I woke up this morning thinking it would be an average day, get up, get dressed, check my e-mail—find out that Goose Island brewing had been bought out by Anheuser-Busch?!! What the shit?!I am finally confronted with a question my wonderfully, ever trolling friends ask me: What would you do if Anheuser-Busch made a good beer? Would you say it sucked as much then? I've tossed this idea around in my head and thought of how that would effect me. What would I do if one of my favorite beers like Bourbon County was made by the makers of Budweiser?! Well that simply wouldn't happen!! But it has.
I read an interview on www.timeoutchicago.com and their press release and it's soulless. Now before you jump all over me, especially after my last blog post about business being business with Dogfish Head's decision to tighten distribution, I can see why they did it. With the money that Anheuser-Busch has one would think that the creative capacity is boundless, and it should be. Just talking to Larry Sidor at Deschutes he said if he had more money he'd be able to support more beers like the Organic Ale and The Dissident Brown Sour. I wonder though, at what cost?
I don't question Goose Island's motives. The interview I read with Greg Hall made it seem like the spark was gone, and he did the craft beer thing and is ready to do something else now. Anheuser-Busch had the money and of course seeing the direction that craft beer is going in today, who wouldn't want to get involved. Anheuser-Busch on the other hand has business practices that I simply don't want to endorse. Obviously their attempts at creative “microbrew start-ups” around the country hasn't worked because people have been on the look out for macrobrew owned microbrews, so purchasing an established and respected, award-winning company was a natural next step.
Personally, I have to vote with my dollars. Anheuser-Busch will be riding the coat tails of creativity that the talented brewers of Goose Island have sewn and I can't support that because I believe that as a business Anheuser-Busch his morally bankrupt. Is this a lesson for us? Should we take drinking locally more seriously instead of searching for beers from far and wide? This is America, of course we can't, but I'm starting to worry about our microbreweries. If they don't have the money to expand as quickly as their consumers would like them, is it time to raise the price of beer? I am truly excited but slightly fearful of our future in the microbrew world. It is all our goal to make money, and to please our customers with a wonderful product, but how can we do this without subjugating our morals and the business standards of our drinkers? These aren't just rhetorical questions I want to hear back from you guys about your ideas! Does it even effect you? Perhaps you're disturbed having a foreign company buying out an American small business? I want to hear back about what you think.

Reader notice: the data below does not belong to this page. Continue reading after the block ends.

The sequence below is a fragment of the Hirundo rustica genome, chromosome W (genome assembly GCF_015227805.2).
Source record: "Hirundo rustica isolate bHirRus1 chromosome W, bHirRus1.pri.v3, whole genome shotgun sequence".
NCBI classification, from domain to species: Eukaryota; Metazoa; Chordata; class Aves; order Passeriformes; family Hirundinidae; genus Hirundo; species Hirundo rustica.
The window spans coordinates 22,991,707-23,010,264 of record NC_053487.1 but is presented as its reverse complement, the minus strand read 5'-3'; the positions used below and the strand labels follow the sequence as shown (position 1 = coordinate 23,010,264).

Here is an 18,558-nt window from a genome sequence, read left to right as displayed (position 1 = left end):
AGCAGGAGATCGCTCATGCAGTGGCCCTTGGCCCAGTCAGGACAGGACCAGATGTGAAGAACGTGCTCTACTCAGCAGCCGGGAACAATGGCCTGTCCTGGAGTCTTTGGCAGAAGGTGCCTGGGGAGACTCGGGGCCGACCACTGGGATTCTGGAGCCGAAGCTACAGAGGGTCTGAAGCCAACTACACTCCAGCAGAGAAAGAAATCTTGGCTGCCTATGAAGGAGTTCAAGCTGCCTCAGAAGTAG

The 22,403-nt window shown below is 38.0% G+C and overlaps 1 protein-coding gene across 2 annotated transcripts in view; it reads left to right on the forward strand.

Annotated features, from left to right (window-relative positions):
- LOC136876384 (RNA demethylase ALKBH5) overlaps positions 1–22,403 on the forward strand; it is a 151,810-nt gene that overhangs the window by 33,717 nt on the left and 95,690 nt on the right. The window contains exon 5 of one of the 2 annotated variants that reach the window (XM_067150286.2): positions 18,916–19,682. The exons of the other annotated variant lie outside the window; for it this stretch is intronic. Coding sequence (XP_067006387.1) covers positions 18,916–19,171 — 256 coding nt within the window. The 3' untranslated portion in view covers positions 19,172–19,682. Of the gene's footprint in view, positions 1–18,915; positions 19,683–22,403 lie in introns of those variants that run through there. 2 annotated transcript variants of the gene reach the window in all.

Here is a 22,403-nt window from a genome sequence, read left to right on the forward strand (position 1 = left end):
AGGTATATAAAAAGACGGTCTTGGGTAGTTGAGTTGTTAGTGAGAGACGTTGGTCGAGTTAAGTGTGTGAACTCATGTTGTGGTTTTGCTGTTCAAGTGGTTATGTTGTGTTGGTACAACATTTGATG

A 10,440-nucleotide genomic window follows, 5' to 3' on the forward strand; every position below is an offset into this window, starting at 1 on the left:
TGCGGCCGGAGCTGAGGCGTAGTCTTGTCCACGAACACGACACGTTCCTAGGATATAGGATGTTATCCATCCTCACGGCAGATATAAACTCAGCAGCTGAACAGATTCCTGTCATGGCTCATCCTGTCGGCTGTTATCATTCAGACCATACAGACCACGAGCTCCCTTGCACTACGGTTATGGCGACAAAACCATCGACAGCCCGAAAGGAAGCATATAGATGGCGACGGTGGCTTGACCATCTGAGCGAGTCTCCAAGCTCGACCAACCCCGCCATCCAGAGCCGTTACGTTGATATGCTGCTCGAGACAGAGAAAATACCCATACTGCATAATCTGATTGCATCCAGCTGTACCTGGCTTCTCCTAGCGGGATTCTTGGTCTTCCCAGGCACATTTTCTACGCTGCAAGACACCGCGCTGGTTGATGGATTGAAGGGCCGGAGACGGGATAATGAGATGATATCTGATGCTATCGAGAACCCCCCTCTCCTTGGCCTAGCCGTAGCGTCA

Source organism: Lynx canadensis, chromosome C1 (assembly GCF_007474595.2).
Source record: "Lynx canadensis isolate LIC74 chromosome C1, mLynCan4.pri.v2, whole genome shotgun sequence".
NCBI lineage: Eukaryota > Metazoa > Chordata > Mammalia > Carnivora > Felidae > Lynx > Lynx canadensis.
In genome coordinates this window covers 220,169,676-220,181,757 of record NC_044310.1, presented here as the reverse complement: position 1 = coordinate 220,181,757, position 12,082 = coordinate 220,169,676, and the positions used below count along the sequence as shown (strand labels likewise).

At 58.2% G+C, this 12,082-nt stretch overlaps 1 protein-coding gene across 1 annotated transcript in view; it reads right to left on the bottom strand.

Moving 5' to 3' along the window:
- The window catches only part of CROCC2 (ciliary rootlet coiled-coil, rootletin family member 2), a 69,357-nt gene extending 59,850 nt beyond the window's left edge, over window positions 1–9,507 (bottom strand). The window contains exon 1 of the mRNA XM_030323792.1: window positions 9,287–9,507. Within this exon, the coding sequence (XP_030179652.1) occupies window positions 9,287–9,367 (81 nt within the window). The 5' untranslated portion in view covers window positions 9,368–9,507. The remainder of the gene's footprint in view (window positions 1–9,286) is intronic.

I would also like to point out that Dogfish Head and Deschutes may be having similar issues regarding producing enough for a high demand, however they are taking the slow and steady approach much like Sam Adams, Sierra Nevada and Stone have. Greg Koch, CEO of Stone Brewing, has made it clear that he will never sell out even though he may have faced similar issues in the past. Organic business growth is essential especially on a product that has almost no marketing and is truly a grass roots creation. Did Goose Island NEED to take this step? This is where the issue really stings, I think, because maybe they needed the money but was the need so great that they would trade the craft beer spirit for their freedom.